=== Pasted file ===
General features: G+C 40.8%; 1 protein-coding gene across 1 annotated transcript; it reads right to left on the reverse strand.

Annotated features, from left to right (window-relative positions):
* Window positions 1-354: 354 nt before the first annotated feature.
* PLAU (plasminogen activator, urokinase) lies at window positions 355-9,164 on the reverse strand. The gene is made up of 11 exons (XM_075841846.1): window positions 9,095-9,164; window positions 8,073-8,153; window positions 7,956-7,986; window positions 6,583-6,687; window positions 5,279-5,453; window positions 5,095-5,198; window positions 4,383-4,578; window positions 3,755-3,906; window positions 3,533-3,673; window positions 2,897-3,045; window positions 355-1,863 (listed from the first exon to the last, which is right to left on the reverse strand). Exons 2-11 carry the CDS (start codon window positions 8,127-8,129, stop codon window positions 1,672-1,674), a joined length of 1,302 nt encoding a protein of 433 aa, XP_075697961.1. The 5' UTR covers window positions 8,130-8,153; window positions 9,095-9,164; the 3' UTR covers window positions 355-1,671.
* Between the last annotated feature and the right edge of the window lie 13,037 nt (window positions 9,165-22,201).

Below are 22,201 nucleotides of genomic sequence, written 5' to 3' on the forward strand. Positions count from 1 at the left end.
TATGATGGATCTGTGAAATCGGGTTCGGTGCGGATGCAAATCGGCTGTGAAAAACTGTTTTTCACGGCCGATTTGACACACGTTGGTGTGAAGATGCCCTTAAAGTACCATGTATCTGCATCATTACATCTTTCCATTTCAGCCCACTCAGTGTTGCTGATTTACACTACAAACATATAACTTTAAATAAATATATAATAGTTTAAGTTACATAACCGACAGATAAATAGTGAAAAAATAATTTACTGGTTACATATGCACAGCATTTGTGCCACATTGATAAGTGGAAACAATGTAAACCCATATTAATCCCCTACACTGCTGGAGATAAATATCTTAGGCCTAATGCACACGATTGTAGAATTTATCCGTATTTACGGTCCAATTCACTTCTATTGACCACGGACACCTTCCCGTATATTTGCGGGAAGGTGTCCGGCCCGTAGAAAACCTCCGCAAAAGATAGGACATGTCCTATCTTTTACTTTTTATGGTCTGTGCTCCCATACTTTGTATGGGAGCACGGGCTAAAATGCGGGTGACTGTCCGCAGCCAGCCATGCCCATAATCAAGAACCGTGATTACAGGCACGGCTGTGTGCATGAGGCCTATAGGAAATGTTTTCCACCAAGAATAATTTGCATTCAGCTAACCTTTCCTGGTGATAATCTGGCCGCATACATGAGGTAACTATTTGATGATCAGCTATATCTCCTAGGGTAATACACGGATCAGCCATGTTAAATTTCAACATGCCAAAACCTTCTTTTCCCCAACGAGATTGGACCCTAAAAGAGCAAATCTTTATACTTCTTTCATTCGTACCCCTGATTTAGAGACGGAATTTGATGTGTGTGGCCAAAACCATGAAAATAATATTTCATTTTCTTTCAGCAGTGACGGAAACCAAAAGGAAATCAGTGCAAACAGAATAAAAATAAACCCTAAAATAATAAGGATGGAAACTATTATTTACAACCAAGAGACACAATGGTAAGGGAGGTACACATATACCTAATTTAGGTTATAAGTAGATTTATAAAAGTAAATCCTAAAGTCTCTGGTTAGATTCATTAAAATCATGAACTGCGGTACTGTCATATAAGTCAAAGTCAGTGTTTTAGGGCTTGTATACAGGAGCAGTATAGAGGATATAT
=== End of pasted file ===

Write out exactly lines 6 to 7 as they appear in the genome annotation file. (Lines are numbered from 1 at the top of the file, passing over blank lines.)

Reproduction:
Below are 22,201 nucleotides of genomic sequence, written 5' to 3' on the forward strand. Positions count from 1 at the left end.
TATGATGGATCTGTGAAATCGGGTTCGGTGCGGATGCAAATCGGCTGTGAAAAACTGTTTTTCACGGCCGATTTGACACACGTTGGTGTGAAGATGCCCTTAAAGTACCATGTATCTGCATCATTACATCTTTCCATTTCAGCCCACTCAGTGTTGCTGATTTACACTACAAACATATAACTTTAAATAAATATATAATAGTTTAAGTTACATAACCGACAGATAAATAGTGAAAAAATAATTTACTGGTTACATATGCACAGCATTTGTGCCACATTGATAAGTGGAAACAATGTAAACCCATATTAATCCCCTACACTGCTGGAGATAAATATCTTAGGCCTAATGCACACGATTGTAGAATTTATCCGTATTTACGGTCCAATTCACTTCTATTGACCACGGACACCTTCCCGTATATTTGCGGGAAGGTGTCCGGCCCGTAGAAAACCTCCGCAAAAGATAGGACATGTCCTATCTTTTACTTTTTATGGTCTGTGCTCCCATACTTTGTATGGGAGCACGGGCTAAAATGCGGGTGACTGTCCGCAGCCAGCCATGCCCATAATCAAGAACCGTGATTACAGGCACGGCTGTGTGCATGAGGCCTATAGGAAATGTTTTCCACCAAGAATAATTTGCATTCAGCTAACCTTTCCTGGTGATAATCTGGCCGCATACATGAGGTAACTATTTGATGATCAGCTATATCTCCTAGGGTAATACACGGATCAGCCATGTTAAATTTCAACATGCCAAAACCTTCTTTTCCCCAACGAGATTGGACCCTAAAAGAGCAAATCTTTATACTTCTTTCATTCGTACCCCTGATTTAGAGACGGAATTTGATGTGTGTGGCCAAAACCATGAAAATAATATTTCATTTTCTTTCAGCAGTGACGGAAACCAAAAGGAAATCAGTGCAAACAGAATAAAAATAAACCCTAAAATAATAAGGATGGAAACTATTATTTACAACCAAGAGACACAATGGTAAGGGAGGTACACATATACCTAATTTAGGTTATAAGTAGATTTATAAAAGTAAATCCTAAAGTCTCTGGTTAGATTCATTAAAATCATGAACTGCGGTACTGTCATATAAGTCAAAGTCAGTGTTTTAGGGCTTGTATACAGGAGCAGTATAGAGGATATAT